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Sep 28, 2021
This print, titled "Patton's Run," is one of my latest pieces of work. It was taken on the Nantahala River while I was driving to North Carolina for my final Bassmaster event of the year.
My final Bassmaster event of 2021 was over the weekend, and that provided me the opportunity to create some new work while I drove to the North Carolina tournament.
It was great. I took a route through the Blue Ridge Mountains, and that afforded me the chance to stop in North Alabama and the North Carolina mountains.
Griffin Falls was an impromptu stop, and it turned out to be a great decision!
My first top was at a waterfall I had never heard of: Griffin Falls near Collinsville, Alabama.
I discovered the waterfall by using a photographer's app, and turned down a series of back roads to find the parking area. I discovered the cascade is actually on private land, but the landowner allows public access.
So up the trail I went. My expectations weren't very high when I saw the creek, which didn't have much water flowing down it.
But when I rounded the last turn in the trail, which is short but fairly steep, I was wowed by what I saw.
Griffin Falls cascades about 40 feet, and there was plenty of water to create a wonderful print.
The only issue was the tight working area: The waterfall sits in a pretty confined area, so I couldn't back off. I had to take a few minutes to find a spot that wasn't getting sprayed by the waterfall, and that meant I was right on the edge of the bottom of the falls.
Out came my Sigma 14mm Art, a wide-angle lens that allowed me to include the entire waterfall and a bit of the surrounding stone and foliage.
I was leaving my hotel in Murphy, N.C., when I passed this wonderful scene - and I just had to stop!
The next morning I pulled out of my hotel in Murphy, N.C., and I didn't have to go far before I saw my first photo standing on the edge of the highway. I was passing through the little town of Andrews when I saw this cool old barn backed by the cloudy Blue Ridge Mountains.
I quickly U-turned and pulled onto the shoulder. I unpacked my gear and captured a wonderful farm scene that encapsulates life in the Smoky Mountains. I just love everything about this print, including the chicken pecking around in the grass.
Can you find the chicken?
I was soon driving into those mountains, winding along the beautiful Nantahala River. When I saw a pull-off marked as Patton's Run, I parked and walked down the edge of the river that is popular with kayakers and rafters.
I had been driving through storms, but my stop came during a break in the rains.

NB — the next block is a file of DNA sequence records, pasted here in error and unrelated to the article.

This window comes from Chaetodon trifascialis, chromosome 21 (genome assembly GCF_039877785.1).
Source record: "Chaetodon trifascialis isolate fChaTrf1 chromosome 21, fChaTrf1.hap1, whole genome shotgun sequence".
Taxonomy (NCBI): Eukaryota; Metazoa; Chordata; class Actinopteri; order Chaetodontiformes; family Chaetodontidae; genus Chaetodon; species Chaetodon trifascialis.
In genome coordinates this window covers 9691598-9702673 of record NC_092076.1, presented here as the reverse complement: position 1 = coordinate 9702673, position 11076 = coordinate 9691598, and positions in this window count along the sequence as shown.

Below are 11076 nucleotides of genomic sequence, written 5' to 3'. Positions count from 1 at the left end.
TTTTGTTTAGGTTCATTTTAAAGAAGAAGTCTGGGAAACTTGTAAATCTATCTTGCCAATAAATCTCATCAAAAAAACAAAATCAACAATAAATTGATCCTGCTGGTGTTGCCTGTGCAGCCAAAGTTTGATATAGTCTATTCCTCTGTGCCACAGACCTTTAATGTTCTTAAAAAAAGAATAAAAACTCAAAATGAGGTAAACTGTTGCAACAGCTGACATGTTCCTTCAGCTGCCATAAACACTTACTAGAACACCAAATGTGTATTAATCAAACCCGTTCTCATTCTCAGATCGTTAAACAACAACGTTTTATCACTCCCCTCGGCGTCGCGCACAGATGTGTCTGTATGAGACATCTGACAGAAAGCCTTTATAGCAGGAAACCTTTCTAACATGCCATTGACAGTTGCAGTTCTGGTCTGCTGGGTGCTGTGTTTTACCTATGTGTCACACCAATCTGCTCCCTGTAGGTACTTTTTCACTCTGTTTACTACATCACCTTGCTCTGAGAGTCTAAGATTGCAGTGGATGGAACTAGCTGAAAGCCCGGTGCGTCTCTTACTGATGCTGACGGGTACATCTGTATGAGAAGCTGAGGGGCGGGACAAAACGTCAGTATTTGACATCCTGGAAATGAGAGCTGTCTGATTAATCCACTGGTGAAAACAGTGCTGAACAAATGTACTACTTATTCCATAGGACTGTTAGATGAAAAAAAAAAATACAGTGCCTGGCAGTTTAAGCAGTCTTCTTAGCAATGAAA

I saw the bend in the river and loved how it drew the eye through the frame. The lush trees and that massive boulder also added to the appeal of this composition (seen at the top of this blog).
I used a Lee Filters Little Stopper 6-stop neutral density filter to slow down my shutter speed, and created a wonderful print that speaks of the beauty of this iconic Appalachian river.
Just as the exposure finished, a few raindrops pattered through the trees. By the time I got my gear stowed in my backpack, rain was pouring down. I had to run to my truck through the downpour.
It was worth getting in my truck wet!
I captured this view of MIngo Falls just as another storm rolled through the Smoky Mountains.
I continued on, wending my way toward Asheville, N.C., and that took me to the edge of the Great Smoky Mountains National Park and the amazing Mingo Falls.
At 120 feet tall, Mingo Falls is one of the tallest in the Southern Appalachian Mountains. And it's just a short hike along a very well-maintained trail.
Water was pouring over the cascade before snaking through the jumble of rocks and logs at the waterfall's base. I couldn't wait to get set up.
Again, I was just able to finish up before another storm chased me back to my truck!
I finished up my North Carolina visit with this print of Murray's Mill.
The next three days were devoted to working the Bassmaster tournament, but on the final day I had a short break — so I headed for Murray's Mill.
I honestly wasn't expecting to shoot the old mill, since I arrived when the sun was at its zenith. That's usually an awful time to shoot, but the sky above Murray's Mill was amazing.
So I grabbed my gear and set up a composition. The sun was glaring off that white grist mill, so I used a Lee Filters polarizer to tone it down, which also allowed me to deepen the blue in the sky.
I again used a 14mm lens so I could show the mill, most of the dam and a big chunk of that gorgeous sky.
It really turned out beautifully, and proves that sometimes you have to ignore the rules and just shoot what you see!
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